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MaSS

stepping stones of maritime history

History

In 2015 on a sea map in the National archive of the  Netherlands a reference to a ship disaster dating to  1715 AD in Finland was discovered. The identification was simple only one Dutch ship  was reported to have sunk there in the period and
that is Huis te Warmelo.

Dutch-Anglo fleet in the Baltic Sea area

On the 1st of June 1715 a Squadron of 12 ship of the Dutch admiralty was assigned to protected a merchant fleet of Oostvaerders that departed Texel 

for the Baltic sea. It was part of an combined Anglo-Dutch fleet to protect Dutch and English interests in the Baltic area.

The reason for the combined fleet was the ever growing tension between Russia and Sweden. Russia had built a new modern navy with much help from the Dutch Republic. Shipbuilding technique, ships and officers to man the newly built Russian fleet were provided by the Republic. Tsar Peter visited Holland twice to learn all about shipbuilding. The Swedes were attacking all Dutch and English merchants in the region as an answer. In the Sont the Dutch met with the English fleet of 20 ships under command of John Norris meet with the English fleet. The combined actions were a great success, very few incidents were reported and most Swedish privateers stayed in their home ports.

The Huis of Warmelo was one of the ships under command of rear admiral Veth who was cruising in the Finish gulf when she sank. This was the only major incident during the operation. Because of the great success the next year a new combined fleet was sent to the East Sea region.

The location of the Dutch ship on the map.

 

Cornelis Cruys Dutch commander in the Russian navy

In 1697 after many years of domination by Dutch trade-activities, the maritime relations between Russia and the Netherlands changed and became more navy-minded. During the visit of the Russian Grand Embassy to the Netherlands, leading participants of this delegation, like admiral-general François Lefort and Tsar Peter, started to recruit shipwrights and seamen in Amsterdam for the Russian Navy. The tsar needed men for his war against the Ottoman Empire and his plans in the Baltic Sea. This war started when Peter the Great tried to conquer the Turkish fortress of Azov to get an entrance to the Sea of Azov and the Black Sea. His first campaign against Azov in 1695 failed, but his second attempt the next year led to victory*.

One of the Dutch marine officers who went to Russia was Cornelis Cruys born in Norway (1657) but living and working for the Amsterdam Admiralty in Amsterdam. His first commission was the buildup of the Azov fleet. In 1698 Cruys became commander of the naval wharf in Voronjez.

* M. a van Alphen, 2013, Cornelis Cruys in the Netherlands.

Huis te Warmelo

Cornelis Cruys (Rijksmuseum Amsterdam).

Description

  • Category: 4th rate ship of the line. 5th charter. Admiralty of Noorderkwartier & West  Friesland.
  • Built: In 1708 Medemblik (Netherlands) by Cornelis Willemsz Blauwvlag
  • Captain: Francois de Groot
  • Length: 125 foot
  • Width: 35,3 foot
  • Beam: 15 foot
  • Complement: 200
  • Armament: 50-58 guns

Sunk on 25th August 1715, near Kalbadagrund, Helsinki (Finland).
It struck a rock and sank. 130 crew members drowned.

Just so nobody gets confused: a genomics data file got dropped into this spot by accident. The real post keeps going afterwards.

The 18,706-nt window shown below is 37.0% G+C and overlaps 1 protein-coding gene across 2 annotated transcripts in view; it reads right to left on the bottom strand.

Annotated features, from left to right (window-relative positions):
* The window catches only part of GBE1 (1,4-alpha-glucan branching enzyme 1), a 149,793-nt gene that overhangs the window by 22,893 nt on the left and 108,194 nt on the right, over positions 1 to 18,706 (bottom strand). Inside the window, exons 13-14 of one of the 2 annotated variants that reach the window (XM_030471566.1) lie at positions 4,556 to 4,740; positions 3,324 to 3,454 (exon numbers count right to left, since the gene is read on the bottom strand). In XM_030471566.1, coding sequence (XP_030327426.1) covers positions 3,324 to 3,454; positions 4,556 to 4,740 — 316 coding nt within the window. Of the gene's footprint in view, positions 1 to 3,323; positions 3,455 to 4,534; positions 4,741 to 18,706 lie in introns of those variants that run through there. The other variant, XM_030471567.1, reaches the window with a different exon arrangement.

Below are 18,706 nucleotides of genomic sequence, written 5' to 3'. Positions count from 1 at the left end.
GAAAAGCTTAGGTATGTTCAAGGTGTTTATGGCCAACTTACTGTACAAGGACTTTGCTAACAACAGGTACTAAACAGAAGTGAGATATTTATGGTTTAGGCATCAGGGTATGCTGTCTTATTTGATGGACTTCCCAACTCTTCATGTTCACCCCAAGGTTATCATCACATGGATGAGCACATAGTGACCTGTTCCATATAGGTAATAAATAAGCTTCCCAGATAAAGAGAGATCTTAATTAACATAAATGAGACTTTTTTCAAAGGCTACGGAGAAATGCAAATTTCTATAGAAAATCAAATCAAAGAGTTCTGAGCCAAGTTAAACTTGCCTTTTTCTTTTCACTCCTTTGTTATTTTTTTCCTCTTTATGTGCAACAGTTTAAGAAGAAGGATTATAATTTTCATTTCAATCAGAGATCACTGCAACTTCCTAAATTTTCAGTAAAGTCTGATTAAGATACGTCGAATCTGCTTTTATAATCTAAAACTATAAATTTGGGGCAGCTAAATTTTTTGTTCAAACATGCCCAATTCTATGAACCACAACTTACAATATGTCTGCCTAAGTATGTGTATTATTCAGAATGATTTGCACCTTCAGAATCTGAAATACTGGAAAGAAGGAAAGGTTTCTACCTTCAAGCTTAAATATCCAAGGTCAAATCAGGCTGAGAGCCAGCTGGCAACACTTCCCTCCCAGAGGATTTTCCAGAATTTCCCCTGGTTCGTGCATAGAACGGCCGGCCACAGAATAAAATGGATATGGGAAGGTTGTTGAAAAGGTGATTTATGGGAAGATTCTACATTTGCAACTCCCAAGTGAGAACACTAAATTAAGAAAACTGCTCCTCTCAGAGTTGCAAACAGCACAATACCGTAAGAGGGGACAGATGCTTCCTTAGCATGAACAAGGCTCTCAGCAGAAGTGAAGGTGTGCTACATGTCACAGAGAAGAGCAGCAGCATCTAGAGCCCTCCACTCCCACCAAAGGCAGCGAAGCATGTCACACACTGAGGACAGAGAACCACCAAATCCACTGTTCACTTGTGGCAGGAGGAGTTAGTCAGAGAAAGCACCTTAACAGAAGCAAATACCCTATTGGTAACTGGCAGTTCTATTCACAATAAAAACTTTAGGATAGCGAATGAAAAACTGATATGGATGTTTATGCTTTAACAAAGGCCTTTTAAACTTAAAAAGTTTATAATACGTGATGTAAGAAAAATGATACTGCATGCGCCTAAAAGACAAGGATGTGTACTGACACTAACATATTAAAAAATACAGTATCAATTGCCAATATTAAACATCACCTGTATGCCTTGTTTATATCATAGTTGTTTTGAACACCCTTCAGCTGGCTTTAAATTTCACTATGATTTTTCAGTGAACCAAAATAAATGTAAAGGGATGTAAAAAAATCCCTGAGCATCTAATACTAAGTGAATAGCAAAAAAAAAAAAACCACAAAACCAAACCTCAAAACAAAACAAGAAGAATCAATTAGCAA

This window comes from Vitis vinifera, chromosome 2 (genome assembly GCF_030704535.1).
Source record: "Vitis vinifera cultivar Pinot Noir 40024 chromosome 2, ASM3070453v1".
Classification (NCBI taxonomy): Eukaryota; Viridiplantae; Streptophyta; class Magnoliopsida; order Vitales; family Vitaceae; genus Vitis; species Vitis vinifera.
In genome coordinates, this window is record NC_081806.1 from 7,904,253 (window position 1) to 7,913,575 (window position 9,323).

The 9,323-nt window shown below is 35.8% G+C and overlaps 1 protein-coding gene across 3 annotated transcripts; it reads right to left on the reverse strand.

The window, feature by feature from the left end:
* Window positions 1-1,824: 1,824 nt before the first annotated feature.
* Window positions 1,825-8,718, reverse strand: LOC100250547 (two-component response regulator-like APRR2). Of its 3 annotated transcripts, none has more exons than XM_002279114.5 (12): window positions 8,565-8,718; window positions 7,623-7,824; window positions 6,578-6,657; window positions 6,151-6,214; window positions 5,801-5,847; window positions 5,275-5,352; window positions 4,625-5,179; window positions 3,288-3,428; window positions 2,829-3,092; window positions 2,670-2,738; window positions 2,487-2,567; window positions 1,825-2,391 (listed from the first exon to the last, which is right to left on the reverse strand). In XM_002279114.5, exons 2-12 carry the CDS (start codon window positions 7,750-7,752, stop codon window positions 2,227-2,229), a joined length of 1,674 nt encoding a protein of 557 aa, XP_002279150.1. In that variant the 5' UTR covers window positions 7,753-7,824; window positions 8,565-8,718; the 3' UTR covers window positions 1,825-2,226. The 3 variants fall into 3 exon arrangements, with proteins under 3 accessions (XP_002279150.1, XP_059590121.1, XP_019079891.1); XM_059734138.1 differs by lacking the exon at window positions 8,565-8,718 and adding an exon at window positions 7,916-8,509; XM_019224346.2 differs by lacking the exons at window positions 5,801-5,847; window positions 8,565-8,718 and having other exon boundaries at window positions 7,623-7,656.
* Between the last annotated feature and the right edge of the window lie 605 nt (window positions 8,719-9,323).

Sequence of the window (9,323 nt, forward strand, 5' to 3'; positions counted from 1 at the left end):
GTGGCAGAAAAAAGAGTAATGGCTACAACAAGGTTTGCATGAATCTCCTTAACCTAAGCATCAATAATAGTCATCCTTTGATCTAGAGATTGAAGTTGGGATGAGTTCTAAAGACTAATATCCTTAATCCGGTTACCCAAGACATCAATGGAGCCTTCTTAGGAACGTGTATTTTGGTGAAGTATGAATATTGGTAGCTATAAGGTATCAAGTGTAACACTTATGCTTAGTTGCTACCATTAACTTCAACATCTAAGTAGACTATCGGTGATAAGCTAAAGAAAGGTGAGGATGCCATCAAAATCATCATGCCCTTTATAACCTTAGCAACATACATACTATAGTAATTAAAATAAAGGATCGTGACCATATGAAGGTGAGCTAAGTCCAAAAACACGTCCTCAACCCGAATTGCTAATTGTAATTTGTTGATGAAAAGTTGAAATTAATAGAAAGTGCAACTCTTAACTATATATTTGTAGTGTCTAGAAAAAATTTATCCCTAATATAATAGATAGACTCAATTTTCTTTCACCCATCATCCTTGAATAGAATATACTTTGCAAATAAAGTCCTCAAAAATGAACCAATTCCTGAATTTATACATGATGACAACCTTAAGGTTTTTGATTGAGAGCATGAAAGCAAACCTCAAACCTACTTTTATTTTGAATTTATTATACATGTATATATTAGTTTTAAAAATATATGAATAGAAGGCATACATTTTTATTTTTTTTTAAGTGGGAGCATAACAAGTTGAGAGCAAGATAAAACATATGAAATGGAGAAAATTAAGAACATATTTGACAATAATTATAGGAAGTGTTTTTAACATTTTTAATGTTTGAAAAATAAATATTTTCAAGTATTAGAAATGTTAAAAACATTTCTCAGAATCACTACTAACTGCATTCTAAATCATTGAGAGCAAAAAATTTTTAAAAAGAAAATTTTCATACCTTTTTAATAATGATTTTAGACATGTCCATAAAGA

Cannon on deck of the wreck Huis te Warmelo (Picture Subzone).

Frigate 18th century.

Status

About ten years ago a wreck was discovered in Finish Gulf just outside Helsinki.
Until 2015 it was reffered to as the wooden cannon wreck. The structure is very well preserved and with cannons on deck. In 2015 a reference to a ship disaster was discovered from 1715 that mentions a Dutch ship in the Finnish gulf.
In the summer of 2016 and 2017 a team of Subzone has done research on the wreck.

Trivia

Cornelis Cruys Dutch commander in the Russian navy

In 1697 after many years of domination by Dutchtrade-activities, the maritime relations between Russia andthe Netherlands changed and became more navy-minded. During the visit of the Russian Grand Embassy to the Netherlands, leading participants of this delegation, like admiral-general François Lefort and Tsar Peter, started to recruit shipwrights and seamen in Amsterdam for the Russian Navy. The tsar needed men for his war against the Ottoman Empire and his plans in the Baltic Sea. This war started when Peter the Great tried to conquer the Turkish fortress of Azov to get an entrance to the Sea of Azov and the Black Sea. His first campaign against Azov in 1695 failed, but his second attempt the next year led to victory*.

One of the Dutch marine officers who went to Russia was Cornelis Cruys born in Norway (1657) but living and working for the Amsterdam Admiralty in Amsterdam. His first commission was the buildup of the Azov fleet. In 1698 Cruys became commander of the naval wharf in Voronjez.

* M. a van Alphen, 2013, Cornelis Cruys in the Netherlands.

Cornelis Cruys (Rijksmuseum Amsterdam).

References

References online

References in writing

  • Dutch in the Russian navy: M. van Alphen, 2015: Varen en vechten voor de Russen, in: Reizen door het Maritiem verleden van Nederland (red. A. van Dissel).
  • M. van Alphen, 2013: Cornelis Cruys in the Netherlands.

Sources

  • IV Archief van het College ter Admiraliteit in West Friesland en het Noorderkwartier
  • AA 3088 Stukken betreffende ontvangsten en uitgaven, het beheer der convooien en licenten en andere finantieele aangelegenheden
  • NA AA 3223 Lijste van de Land Schulden ten laste vande manschap in de jare 1715 gevaren hebbende op 's Lands schip 't Huis te Warmeloo gecommandeert door capit Francois de Groot.

East Indiaman

Roman structures